TETfund lacks accountability, says media rights group

PHOTO: bellanaija.com

Worried about the lack of accountability and respect for the rule of law, officials of the Media Rights Agenda (MRA) have indicted the Tertiary Education Trust Fund (TETFund) over the breach of Freedom of Information (FOI) Act, saying the agency exhibited an utter disregard for the citizenry.

Specifically, the group accused TETFund of failure to comply with its duties and obligations under the FOI Act, 2011 and its repeated refusal to honour the numerous applications for information made to it by several organisations over the last six years.

Announcing TETFund’s selection as an inductee into the FOI Hall of Shame, MRA’s Programme Officer, Idowu Adewale, explained that the agency has displayed utmost disregard for the rights of citizens to seek and obtain information from public institutions while also demonstrating a near absolute contempt for the law.

Adewale, in a statement said, “Multiple requests made by various non-governmental organisations to TETFund were either completely ignored without even an acknowledgment which is contrary to the provisions of the FOI Act, or where it responded at all, it refused to provide any of the requested information or, as it did on one occasion, provided only part of the information sought”.

Describing TETfund’s attitude as a complete breach of its obligations, Adewale alleged that in its short years of existence, the agency has consistently exhibited an inexcusable intolerance for the rights of citizens and civic groups to hold public institutions accountable in accordance with the FOI Act while at the same time betraying an unmistakable disdain for the duties imposed on it by law.

“TETFund is uniquely positioned to have begun operations on the right footing, having been established the same year the FOI Act was passed; it had the opportunity to kick-off its operations by implementing the FOI Act which would have gone a long way to ensure transparency and accessibility to citizens as well as the proper keeping and management of its records. Instead, TETFund, which ought to have submitted six annual, reports to the Attorney General of the federation, has not submitted a single report.”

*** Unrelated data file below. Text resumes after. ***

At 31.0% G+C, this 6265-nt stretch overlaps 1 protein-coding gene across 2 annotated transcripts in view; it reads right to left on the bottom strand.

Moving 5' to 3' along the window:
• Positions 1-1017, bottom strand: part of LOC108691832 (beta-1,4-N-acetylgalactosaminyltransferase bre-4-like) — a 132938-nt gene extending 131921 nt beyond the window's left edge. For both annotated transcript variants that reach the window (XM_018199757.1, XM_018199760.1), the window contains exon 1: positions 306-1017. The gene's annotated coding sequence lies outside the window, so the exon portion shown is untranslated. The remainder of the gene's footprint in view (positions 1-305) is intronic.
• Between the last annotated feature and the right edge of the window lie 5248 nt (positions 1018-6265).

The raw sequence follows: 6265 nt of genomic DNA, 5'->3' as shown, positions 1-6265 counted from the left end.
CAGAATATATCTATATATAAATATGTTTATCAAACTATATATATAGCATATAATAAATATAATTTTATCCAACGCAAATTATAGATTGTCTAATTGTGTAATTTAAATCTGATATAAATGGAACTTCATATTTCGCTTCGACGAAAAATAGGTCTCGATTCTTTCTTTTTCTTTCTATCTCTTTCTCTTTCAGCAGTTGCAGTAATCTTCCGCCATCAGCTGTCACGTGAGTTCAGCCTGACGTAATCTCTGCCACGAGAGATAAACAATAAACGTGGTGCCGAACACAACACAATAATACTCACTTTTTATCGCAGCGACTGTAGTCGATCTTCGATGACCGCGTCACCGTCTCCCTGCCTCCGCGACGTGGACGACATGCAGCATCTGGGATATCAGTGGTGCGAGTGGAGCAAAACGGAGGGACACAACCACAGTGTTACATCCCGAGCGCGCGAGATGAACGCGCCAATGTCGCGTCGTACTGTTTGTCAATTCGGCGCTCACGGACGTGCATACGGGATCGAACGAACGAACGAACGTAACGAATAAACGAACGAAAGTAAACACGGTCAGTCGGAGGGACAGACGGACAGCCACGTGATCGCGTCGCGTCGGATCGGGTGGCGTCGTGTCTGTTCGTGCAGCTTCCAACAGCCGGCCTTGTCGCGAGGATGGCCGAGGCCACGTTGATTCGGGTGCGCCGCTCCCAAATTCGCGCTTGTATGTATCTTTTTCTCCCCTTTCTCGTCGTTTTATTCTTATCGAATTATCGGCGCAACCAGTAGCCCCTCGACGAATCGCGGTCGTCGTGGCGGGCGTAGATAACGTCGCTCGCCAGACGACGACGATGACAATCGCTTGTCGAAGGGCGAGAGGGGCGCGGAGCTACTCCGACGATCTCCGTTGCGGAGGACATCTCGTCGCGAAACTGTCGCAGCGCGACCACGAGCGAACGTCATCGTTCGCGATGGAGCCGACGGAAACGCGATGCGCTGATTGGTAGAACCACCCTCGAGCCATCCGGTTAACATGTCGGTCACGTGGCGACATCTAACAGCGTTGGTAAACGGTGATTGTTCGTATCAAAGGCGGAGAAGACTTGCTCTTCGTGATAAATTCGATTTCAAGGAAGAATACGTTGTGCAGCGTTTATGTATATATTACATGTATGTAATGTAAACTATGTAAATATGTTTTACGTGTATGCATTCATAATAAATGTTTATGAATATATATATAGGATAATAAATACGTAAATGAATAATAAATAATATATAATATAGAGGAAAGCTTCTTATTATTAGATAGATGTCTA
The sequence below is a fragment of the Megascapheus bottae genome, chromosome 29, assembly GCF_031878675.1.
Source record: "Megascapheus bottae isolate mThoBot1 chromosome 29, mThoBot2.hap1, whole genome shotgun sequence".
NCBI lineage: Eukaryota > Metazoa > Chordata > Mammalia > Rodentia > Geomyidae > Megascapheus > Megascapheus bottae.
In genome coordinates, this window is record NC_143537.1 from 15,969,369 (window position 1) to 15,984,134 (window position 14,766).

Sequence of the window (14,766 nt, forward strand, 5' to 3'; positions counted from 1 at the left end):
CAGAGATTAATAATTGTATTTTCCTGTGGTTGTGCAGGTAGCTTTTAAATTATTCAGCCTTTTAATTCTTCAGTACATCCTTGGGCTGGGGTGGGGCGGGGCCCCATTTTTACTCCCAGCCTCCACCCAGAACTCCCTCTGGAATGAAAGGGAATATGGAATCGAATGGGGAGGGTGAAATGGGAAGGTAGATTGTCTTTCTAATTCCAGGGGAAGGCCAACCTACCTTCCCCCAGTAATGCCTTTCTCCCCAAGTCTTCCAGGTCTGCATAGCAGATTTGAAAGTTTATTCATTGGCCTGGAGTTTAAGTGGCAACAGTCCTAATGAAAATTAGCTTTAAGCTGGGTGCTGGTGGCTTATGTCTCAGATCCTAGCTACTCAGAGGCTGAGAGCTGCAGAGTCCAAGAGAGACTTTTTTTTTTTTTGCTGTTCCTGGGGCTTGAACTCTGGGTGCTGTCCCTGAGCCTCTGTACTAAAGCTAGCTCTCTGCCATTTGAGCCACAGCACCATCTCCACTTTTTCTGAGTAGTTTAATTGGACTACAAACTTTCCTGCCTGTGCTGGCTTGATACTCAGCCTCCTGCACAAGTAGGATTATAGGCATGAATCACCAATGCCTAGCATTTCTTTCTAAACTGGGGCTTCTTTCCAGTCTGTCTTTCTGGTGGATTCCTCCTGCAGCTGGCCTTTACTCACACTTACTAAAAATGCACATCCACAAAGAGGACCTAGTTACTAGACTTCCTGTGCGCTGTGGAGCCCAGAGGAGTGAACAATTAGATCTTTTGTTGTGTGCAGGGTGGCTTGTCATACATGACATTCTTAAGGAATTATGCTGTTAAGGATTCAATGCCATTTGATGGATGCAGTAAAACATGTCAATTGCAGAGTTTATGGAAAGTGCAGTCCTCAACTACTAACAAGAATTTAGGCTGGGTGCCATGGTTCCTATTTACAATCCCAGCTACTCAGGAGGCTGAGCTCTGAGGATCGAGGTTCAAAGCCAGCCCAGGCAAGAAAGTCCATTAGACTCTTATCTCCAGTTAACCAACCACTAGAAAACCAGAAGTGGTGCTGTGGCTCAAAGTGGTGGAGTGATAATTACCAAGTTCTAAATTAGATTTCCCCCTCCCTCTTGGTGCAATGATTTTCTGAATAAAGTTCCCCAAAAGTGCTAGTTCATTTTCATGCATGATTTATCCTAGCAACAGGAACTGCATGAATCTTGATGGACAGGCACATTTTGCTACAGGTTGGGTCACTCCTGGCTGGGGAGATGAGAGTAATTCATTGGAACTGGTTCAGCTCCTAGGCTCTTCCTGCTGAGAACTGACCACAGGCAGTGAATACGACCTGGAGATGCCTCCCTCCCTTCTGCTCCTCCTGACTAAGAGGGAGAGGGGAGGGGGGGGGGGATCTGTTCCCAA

“As a result of the failure of the body to submit its annual implementation reports over the last six years, vital statistical information which are supposed to be made known to the public, the Attorney-General of the federation and the relevant committees of the National Assembly are not available.

Adewale said that information obtained from various organisations that have submitted FOI requests to TETFund showed its poor level of responsiveness to such requests.

“For instance, BudgIT, a civic organisation based in Lagos, wrote to TETFund in January 2017 pursuant to the FOI Act, seeking information on its total cash inflow for 2014 and 2015 as well as a list of its reconciled projects within the period and the location of each of those projects, but received no response”.

“BudgIT sent TETFund a reminder to the request in February 2017 another on September 25, and yet another on November 15 but still did not receive any response from the agency.

Mr. Adewale further argued that “TETFund has not fulfilled its proactive disclosure obligations under Section 2 of the FOI Act as it has not published either on its website or anywhere else, the 16 categories of information that the FOI Act requires all public institutions to proactively publish and disseminate widely to members of the public through various means, including print, electronic and online sources”.

In this article:
Idowu AdewaleTETFUND


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